The Purple Onion has been a centre of San Francisco culture since its founding by Bud Steinhoff in 1952. The club is a small, dark, basement on Columbus Avenue in the North Beach area. The name came from a friend of Steinhoff’s, Hungry i owner Rod Banducci.

Poet Maya Angelou debuted there, singing and dancing, in the early 1950s. Folkies The Kingston Trio got together and debuted there in 1957, as did Phyllis Diller and The Smothers Brothers (in 1959). Through the 1950s and 1960s the club was well-known for live performance, mainly folk music and comedy. It was the site of comedian Jonathan Winters’ famous freak-out in which he took off his pants and was as a result hospitalised for bipolar disorder. Other famous performers included The Mamas and the Papas, Lenny Bruce and Barbra Streisand.

In 1989 Bud Steinhoff died and the club was taken into its second incarnation with Tom Guido at the helm. Guido continued the tradition of giving a chance to new groups, and as a result has put on some of the most enjoyable and lively shows in the city. Through the 1990s the Onion was home to multiple overlapping Bay-area subcultures, most notably mods decked-out in perfect vintage gear.

The club is dark and hot, with a primitive sound system and décor reminiscent of some cheap 1950s dance in a high-school gym, with minimal lighting and tinsel hanging behind the stage. The bar offers one, sometimes two, varying brands of beer, one cheap, one expensive, and earplugs.

While owner Tom Guido is always willing to give a new band a chance, his favour is capricious at best, and he has been known to turn the sound down or off on bands he doesn’t like. He is maybe best-known for his antics, tormenting audiences with endless bad jokes or meaningless rambling monologues between sets (depending on his level of intoxication). Previous favourites of the Onion often seem to find themselves in bitter feuds with Tom.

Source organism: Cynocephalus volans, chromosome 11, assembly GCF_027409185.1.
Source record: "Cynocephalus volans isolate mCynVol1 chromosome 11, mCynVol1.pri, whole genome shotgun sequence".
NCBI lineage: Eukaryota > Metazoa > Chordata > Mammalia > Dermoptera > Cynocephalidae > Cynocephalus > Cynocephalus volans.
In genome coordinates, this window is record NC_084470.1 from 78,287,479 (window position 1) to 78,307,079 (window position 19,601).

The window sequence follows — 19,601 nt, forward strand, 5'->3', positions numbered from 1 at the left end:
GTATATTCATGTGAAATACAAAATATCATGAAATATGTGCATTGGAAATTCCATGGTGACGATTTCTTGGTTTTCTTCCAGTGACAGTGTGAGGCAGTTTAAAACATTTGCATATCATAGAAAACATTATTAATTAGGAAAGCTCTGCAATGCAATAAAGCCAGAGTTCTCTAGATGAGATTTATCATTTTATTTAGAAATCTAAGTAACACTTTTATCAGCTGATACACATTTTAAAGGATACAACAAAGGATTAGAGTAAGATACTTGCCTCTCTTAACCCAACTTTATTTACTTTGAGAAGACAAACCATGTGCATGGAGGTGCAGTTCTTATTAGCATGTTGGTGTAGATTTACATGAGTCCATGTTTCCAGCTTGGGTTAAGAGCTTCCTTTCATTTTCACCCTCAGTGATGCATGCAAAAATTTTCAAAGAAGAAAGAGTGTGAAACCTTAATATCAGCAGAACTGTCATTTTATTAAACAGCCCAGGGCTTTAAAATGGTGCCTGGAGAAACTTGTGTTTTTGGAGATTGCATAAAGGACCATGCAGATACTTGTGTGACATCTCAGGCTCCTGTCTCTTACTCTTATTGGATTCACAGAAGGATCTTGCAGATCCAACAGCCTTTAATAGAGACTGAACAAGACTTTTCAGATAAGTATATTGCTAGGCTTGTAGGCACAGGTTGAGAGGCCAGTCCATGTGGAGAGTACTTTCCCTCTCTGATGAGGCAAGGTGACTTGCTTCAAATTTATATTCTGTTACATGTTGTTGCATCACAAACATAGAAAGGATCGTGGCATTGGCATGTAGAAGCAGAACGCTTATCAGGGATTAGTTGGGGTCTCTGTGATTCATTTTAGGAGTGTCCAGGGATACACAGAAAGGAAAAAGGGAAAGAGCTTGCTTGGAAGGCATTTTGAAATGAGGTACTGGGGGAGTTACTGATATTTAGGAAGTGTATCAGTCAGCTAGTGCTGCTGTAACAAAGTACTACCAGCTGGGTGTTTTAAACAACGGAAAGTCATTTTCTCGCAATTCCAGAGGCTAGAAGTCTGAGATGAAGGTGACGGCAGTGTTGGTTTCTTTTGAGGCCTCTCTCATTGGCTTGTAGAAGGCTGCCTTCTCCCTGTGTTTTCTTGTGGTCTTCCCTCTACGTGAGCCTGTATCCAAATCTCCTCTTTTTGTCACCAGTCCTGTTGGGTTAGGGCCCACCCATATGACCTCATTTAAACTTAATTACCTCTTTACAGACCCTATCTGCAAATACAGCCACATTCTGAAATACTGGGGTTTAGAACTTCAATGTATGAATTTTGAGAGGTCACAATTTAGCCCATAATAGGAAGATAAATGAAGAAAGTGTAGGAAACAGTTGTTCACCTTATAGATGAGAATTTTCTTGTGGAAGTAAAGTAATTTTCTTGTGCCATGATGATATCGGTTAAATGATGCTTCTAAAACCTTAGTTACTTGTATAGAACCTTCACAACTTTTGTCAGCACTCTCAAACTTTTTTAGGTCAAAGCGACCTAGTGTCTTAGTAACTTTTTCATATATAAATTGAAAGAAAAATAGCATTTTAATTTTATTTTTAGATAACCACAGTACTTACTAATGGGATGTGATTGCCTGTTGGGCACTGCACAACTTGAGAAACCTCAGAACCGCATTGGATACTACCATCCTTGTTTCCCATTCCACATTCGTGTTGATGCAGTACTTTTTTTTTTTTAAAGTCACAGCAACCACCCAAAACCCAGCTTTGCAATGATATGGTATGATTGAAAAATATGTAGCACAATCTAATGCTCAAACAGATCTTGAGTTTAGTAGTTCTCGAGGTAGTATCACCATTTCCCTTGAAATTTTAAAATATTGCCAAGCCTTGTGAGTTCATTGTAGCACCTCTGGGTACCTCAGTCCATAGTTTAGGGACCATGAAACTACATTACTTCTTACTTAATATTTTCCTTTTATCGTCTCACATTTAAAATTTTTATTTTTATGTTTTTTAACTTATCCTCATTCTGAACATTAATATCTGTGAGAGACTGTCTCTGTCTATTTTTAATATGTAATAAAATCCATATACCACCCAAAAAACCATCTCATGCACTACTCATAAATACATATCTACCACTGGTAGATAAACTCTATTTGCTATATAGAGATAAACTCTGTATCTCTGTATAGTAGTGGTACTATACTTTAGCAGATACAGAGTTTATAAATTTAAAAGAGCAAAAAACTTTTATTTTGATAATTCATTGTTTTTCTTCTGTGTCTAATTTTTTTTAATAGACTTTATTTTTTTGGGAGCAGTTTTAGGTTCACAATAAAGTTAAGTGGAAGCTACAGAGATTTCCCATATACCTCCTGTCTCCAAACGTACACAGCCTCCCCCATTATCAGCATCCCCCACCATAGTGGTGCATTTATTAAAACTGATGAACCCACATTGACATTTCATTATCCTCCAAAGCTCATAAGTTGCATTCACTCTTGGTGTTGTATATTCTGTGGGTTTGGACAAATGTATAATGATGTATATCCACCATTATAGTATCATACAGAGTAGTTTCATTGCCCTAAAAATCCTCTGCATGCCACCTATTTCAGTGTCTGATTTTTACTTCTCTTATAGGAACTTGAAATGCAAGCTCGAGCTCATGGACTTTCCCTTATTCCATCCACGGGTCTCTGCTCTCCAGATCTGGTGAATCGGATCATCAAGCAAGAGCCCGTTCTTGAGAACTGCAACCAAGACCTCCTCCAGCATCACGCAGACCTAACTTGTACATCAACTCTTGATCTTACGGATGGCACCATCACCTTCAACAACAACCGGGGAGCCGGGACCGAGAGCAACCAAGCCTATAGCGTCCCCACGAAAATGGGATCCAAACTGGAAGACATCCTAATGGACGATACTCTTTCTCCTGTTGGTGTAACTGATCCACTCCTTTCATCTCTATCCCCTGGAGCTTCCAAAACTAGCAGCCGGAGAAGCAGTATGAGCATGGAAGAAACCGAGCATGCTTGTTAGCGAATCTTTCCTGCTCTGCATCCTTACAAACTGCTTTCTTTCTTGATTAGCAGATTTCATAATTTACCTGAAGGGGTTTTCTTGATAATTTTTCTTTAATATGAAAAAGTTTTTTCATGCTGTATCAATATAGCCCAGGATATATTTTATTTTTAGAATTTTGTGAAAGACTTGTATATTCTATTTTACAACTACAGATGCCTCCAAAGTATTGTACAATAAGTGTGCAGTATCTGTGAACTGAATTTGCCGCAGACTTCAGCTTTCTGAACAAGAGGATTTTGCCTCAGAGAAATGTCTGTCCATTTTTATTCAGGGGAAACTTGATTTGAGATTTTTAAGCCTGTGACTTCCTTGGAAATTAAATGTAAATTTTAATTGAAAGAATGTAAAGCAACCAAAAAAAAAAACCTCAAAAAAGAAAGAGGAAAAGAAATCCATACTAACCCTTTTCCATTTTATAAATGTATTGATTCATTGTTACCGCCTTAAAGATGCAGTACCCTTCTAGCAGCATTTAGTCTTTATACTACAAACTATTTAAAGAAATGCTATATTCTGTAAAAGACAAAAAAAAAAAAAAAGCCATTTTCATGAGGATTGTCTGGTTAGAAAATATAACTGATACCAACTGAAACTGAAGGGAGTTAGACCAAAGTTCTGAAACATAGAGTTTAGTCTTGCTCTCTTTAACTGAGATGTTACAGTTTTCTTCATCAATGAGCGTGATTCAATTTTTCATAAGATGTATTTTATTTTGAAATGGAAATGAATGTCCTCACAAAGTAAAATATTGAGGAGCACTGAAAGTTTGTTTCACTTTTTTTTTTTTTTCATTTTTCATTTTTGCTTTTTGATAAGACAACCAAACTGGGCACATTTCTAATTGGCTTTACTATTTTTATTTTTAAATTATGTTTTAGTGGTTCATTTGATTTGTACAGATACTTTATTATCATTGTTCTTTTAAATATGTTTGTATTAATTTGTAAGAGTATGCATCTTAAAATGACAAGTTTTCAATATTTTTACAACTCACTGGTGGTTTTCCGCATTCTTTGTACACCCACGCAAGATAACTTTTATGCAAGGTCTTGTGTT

Rumour has it that the Purple Onion is no more; last I knew, as of 2000, they weren’t listing their gigs in the paper, but would host the odd show of a Friday or Saturday night. Any information about the current state of the club, or any shared reminiscences, corrections, etc. would be quite welcome—message me.

The Onion has been host to a large variety of underground music, mostly local, but number of Japanese bands have also played there.

In the late 1990s Davie Allan (legendary surf guitarist who, with The Arrows, recorded soundtrack music for teenploitation flick Wild in the Streets, among others) returned from retirement there. Also notable was the debut performance of Supercharger.

Other bands that have played at the Onion in recent years include Estrus RecordsThe Makers, surf groups like The Aquamen, The Phantom Surfers and L.A.’s The Bomboras and The Neptunas; garage rockers The Trashwomen, The Mummies, The Dukes of Hamburg and the Count Backwards; punk rockers The Ripoffs, The Loudmouths and TexasThe Motards; indiepop Go Sailor and Poundsign, ukelele duo Pineapple Princess.

San Francisco's The Purple Onion did indeed close in 2000. The space is unused, merely the basement of an Italian Restaurant. Tom Guido is still around San Francisco, appearing occasionally at garage rock shows, though many rumors are extant as to how he keeps himself alive.

The Purple Onion is also a chain of long-hours eateries in the greater Birmingham, AL area. There are currently six locations. Some of them are 24-hour, and the rest have late hours. The food is relatively cheap mediterranean and middle-eastern fare.

The food, overall, is quite good. The veggies used in their wraps (gyros, falafel wraps, etc.) and sandwiches are not quite as fresh as one might like -- think school lunchroom sandwich fixings -- but the sauces, meats and other (i.e. falafel) are very tasty. Their french fries are pretty standard, and their sauteed mushrooms are a tangy, juicy, well-spiced alternative to the usual sides. Their hummus and tzatziki -- crucial for a middle-eastern eatery -- are not all that they could be. The hummus is less viscous than one might like; owing, I think, to too much reliance on tahini as an ingredient. The falafel is good in a wrap, but too dry and bready to satisfy on its own. Their mint iced tea is wonderfully refreshing, and it ought to be, because as often as not there in no non-mint iced tea available. Vegetarians can make do at the PO, but their choices are limited. Vegans will find it difficult to eat here.

Only half of the appeal of the PO is the food; the rest is constituted by the late hours and the atmosphere that conduces to hanging out at night with friends who are welcome whether or not they happen to be quite sober.

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